The strategy also needs to be clearer in recognising what the common problems are and how each side should contribute to solving them. At the moment, the draft strategy suggests that the problems are in Africa and that Europe's role is to help solve them. This is an old-fashioned way of looking at it. It does not serve to build partnerships among equals. Portugal would make an innovative contribution by proposing the discussion of shared challenges and the way to respond to them together.

There is also the problem of the great elephant which, although present in the room, Europeans prefer to ignore: China. Now, China is a major actor in Africa. The African leaders, who thought that a virtual summit with Europe would not be advisable, made one with the Chinese leadership, to discuss the impact of covid 19 and the possible areas of future cooperation, in the framework of the post-Pandemic reality. This initiative should open two new avenues for Europeans to reflect on, which need to be considered before the 2021 meeting. First, to recognize that the strategy needs to be revised to take into account the weaknesses that the pandemic has revealed. Second, to analyse the role of China in Africa and define a European political position on this increasingly decisive presence. Closing one's eyes so as not to see China's massive intervention in Africa may be comfortable, but it is a bad strategy.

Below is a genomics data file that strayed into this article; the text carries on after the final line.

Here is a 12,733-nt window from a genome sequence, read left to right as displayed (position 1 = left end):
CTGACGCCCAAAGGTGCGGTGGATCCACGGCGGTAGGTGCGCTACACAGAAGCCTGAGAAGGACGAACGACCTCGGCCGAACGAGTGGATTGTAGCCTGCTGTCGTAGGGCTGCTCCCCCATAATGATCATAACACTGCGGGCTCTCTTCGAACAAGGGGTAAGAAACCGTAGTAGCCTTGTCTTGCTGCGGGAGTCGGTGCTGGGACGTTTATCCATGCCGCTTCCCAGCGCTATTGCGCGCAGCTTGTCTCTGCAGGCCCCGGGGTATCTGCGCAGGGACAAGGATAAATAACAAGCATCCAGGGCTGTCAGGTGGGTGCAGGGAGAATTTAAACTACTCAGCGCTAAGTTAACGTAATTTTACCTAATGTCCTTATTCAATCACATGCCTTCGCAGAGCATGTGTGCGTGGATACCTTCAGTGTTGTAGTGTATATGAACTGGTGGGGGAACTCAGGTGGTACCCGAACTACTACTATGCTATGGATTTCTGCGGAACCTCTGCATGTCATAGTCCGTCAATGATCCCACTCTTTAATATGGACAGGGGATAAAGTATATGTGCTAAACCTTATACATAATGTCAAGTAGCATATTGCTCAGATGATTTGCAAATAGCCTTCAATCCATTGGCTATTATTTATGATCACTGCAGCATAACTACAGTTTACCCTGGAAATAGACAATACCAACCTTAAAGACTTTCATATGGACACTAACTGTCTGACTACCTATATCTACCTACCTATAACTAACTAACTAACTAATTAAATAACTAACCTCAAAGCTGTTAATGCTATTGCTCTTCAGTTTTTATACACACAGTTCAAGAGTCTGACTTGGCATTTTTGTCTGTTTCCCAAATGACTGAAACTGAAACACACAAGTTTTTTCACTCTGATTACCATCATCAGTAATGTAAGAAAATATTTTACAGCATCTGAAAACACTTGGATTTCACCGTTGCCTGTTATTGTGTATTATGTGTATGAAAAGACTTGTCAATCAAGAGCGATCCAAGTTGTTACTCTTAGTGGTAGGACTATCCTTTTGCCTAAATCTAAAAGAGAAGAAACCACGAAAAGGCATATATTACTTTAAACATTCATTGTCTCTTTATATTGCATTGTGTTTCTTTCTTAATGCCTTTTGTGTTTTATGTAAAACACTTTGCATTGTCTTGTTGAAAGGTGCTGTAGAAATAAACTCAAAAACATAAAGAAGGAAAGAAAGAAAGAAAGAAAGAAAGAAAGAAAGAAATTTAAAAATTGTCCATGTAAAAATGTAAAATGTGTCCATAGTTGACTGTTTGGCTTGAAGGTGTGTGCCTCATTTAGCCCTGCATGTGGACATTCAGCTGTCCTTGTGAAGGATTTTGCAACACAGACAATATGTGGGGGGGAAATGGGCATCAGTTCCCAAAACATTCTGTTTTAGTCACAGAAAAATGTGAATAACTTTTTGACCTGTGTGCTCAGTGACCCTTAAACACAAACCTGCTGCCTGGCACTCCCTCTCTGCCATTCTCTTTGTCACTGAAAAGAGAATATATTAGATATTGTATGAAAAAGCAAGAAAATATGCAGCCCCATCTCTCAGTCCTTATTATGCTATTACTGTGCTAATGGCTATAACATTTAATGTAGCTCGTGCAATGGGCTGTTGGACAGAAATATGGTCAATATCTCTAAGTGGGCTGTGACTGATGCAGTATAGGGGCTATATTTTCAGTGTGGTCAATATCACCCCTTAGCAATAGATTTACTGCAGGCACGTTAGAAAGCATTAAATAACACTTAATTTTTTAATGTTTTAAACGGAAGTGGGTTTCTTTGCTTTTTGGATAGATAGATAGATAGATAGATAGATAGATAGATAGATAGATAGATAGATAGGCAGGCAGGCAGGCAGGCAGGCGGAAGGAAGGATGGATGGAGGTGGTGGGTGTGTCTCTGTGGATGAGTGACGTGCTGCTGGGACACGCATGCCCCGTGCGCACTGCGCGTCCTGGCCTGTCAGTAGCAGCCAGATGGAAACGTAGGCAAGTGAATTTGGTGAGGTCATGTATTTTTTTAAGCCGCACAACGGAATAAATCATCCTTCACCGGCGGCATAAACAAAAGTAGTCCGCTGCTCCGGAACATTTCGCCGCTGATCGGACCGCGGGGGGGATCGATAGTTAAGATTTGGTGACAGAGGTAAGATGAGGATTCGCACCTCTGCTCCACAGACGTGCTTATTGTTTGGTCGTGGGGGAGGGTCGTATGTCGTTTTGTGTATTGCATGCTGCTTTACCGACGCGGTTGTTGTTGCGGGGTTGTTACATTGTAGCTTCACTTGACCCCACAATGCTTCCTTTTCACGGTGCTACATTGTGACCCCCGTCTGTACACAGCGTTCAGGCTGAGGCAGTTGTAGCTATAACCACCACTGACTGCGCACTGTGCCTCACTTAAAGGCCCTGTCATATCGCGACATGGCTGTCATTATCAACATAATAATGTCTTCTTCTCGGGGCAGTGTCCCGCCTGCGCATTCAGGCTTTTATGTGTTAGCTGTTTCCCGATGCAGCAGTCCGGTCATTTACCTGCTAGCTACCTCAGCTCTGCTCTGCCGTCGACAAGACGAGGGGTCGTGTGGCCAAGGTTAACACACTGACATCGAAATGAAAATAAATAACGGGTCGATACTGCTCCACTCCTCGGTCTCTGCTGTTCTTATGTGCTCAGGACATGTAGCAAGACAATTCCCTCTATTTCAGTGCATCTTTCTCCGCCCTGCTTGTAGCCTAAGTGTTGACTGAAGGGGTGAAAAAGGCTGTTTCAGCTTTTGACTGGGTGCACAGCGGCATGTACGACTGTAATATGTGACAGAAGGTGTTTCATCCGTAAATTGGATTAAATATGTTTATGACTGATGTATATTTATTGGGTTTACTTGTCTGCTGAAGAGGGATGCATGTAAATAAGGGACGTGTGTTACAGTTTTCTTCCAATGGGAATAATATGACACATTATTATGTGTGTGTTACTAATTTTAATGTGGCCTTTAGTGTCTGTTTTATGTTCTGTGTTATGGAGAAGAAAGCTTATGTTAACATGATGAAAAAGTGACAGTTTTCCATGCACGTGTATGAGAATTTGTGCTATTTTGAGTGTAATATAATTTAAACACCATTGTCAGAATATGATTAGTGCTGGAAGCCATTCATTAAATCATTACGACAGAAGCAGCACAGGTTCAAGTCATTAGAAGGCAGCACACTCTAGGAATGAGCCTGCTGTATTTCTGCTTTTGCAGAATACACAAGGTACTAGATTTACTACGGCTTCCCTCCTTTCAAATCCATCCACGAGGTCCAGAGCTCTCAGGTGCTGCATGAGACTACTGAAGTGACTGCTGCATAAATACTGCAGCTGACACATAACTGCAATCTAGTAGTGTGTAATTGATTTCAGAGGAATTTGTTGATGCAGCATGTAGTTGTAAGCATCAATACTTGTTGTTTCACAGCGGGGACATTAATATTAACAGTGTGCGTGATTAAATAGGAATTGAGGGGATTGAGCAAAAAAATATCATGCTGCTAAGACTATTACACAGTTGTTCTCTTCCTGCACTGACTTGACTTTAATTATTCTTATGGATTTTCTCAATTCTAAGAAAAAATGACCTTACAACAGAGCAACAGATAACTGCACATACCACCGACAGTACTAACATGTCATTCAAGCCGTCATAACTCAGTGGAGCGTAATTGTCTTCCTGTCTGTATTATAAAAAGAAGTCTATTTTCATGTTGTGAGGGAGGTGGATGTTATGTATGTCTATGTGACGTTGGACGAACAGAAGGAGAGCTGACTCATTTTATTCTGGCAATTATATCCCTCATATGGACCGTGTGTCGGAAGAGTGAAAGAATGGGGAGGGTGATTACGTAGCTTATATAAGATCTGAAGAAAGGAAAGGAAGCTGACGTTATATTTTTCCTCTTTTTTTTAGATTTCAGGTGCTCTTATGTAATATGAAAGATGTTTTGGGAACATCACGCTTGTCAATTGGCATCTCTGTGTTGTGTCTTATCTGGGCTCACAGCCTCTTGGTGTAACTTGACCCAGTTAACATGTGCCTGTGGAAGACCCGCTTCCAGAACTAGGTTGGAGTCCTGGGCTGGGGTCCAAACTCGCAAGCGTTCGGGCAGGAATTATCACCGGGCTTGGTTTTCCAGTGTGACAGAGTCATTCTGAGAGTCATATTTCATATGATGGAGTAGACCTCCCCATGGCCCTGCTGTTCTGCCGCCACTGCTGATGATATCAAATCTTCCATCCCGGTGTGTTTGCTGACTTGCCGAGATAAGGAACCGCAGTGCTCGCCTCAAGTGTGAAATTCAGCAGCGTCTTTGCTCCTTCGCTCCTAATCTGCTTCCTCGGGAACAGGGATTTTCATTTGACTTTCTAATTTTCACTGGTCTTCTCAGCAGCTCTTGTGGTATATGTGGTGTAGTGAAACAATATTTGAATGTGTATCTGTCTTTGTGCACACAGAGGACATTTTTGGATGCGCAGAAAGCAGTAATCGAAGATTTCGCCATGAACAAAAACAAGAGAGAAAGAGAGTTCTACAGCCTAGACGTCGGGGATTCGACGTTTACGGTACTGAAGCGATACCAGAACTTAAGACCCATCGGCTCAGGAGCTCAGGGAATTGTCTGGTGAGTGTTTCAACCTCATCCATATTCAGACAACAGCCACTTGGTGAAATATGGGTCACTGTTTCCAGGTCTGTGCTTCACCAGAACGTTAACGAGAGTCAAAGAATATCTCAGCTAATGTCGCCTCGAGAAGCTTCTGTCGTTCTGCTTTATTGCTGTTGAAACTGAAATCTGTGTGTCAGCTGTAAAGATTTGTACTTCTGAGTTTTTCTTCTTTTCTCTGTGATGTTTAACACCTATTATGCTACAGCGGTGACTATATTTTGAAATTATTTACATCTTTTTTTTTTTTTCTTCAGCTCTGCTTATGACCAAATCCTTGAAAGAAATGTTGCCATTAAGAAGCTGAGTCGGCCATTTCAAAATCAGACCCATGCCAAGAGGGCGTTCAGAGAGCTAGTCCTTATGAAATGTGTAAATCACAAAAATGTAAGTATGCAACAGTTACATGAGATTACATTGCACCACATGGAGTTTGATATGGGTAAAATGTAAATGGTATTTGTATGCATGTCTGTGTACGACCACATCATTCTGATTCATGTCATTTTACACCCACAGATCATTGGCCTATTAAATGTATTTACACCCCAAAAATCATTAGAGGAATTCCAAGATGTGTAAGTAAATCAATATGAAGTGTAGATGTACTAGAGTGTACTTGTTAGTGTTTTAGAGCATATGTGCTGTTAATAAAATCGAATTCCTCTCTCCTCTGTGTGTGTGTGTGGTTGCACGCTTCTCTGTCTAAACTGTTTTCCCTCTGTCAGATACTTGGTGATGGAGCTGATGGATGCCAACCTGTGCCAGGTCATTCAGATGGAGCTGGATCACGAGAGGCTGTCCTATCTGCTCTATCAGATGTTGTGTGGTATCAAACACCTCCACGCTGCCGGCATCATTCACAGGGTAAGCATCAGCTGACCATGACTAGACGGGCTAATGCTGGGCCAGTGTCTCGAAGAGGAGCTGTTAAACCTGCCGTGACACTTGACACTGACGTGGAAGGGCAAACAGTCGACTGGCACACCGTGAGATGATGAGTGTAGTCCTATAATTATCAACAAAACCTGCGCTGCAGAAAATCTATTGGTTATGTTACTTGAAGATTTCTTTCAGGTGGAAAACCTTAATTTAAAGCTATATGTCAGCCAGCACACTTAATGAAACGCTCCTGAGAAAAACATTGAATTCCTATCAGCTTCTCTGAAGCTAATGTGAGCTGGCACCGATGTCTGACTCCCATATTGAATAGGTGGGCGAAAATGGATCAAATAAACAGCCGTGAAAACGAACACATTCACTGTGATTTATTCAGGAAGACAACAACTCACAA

Friday, 9 October 2020

World Food Programme and Peace

The laureate of the Nobel Peace Prize 2020 has been announced today. It is the UN World Food Programme. And I think it is the right decision. The WFP is a huge UN agency providing food assistance to millions of people in many corners of the world, including in the most dangerous places. The dedication of its staff is enormous. It is matched by excellent logistics: the WFP has the best logistics within the UN system.